"Salicylic acid helps prevent pores from becoming plugged. The over-the-counter products include strengths from 0.5 to 5%," he explains. "They can cause side effects that include mild stinging and skin irritation."

    "Retinoids can work well by speeding up skin cell turnover, but can cause significant dryness and redness to the skin. It is always best to start with a lower strength acne product before increasing its concentration," he says.

    Engelman says one of her favorite retinoids is available without a prescription. "I like Differin Gel, which can now be purchased over the counter and contains 0.1 % adapalene to clear blemishes and prevent future breakouts," she says.

    Make sure you apply treatment to the entire affected area. If you spot treat, the bacteria could grow elsewhere.

    03 of 07

    Overusing Products

    When it comes to treating inflammation of the skin, you may think more is better. Perhaps you are applying treatment pads a few times a day or you are mixing your salicylic acid cleanser with facial scrubs and a host of products that have been recommended to you.

    Too much use can actually worsen your skin. You should not be using more than one salicylic or benzoyl peroxide product on your face at a time and certainly not in tandem with Retin-A or prescribed products. Do not cleanse with a salicylic acid product, then follow up with a salicylic acid pad and then complete your regimen with an application of the gel. It's simply too much. Your skin will be aggravated, including mild stinging and dryness.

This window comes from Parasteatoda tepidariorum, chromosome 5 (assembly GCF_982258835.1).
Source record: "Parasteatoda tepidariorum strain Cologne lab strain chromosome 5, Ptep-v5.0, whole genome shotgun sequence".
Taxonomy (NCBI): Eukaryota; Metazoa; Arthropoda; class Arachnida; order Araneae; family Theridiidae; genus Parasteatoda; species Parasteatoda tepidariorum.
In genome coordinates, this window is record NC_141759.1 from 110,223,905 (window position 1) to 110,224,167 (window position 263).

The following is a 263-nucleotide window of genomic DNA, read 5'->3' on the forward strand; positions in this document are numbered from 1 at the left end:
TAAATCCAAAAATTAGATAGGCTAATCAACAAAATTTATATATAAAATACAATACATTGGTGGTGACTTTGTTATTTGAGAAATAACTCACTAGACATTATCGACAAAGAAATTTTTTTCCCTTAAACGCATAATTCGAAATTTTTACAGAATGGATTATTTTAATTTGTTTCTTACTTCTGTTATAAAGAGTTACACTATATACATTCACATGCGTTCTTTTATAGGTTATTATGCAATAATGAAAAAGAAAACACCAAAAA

Also, acne products tend to be formulated for teen skin because a high percentage of teens suffer from acne. If you're an adult, you may be using too harsh a product to treat your acne.

    Zuriarrain says to start with lower concentrations of the products to see how your skin responds. Also, make sure you aren't being too rough and scrubbing your face, as this can also cause irritation and aggravate your acne.

    04 of 07

    Practice Good Skin Hygiene

    “Not taking care of your skin and going to bed without washing your face can cause or worsen acne,” says Engelman. In addition, you should wash your pillowcase frequently and keep your makeup brushes clean. Also, don’t share your makeup brushes with friends as this can transfer their dirt and oil onto your skin.

    Your makeup could also be clogging your pores and contributing to your acne. Look for makeup and skincare products that won’t clog pores or have labels like non-comedogenic, non-acnegenic and oil-free.

    Avoid touching your face. Don’t touch, pick or pop pimples as it can make acne worse and cause scarring. If you have a large pimple or acne cyst, talk to your dermatologist and they can determine if an acne extraction is needed.

    05 of 07

    Don't Ignore Your Diet

    Greasy foods, chocolate, and dairy don't cause acne, but certain foods can exacerbate it. "Diet can affect hormones that, in turn, can make acne worse,”  says Zuriarrain.  “Foods that are high in sugar can cause a spike in insulin levels which can alter your hormones and affect your skin.”

    So if you're on a strict skincare regimen but your skin isn't clearing up, you should take a look at your diet. Dairy, in particular, is known to cause problems with current acne-sufferers. Greasy foods are also bad for the skin. Zuriarrain says a higher intake of fruits and vegetables can be beneficial to preventing acne.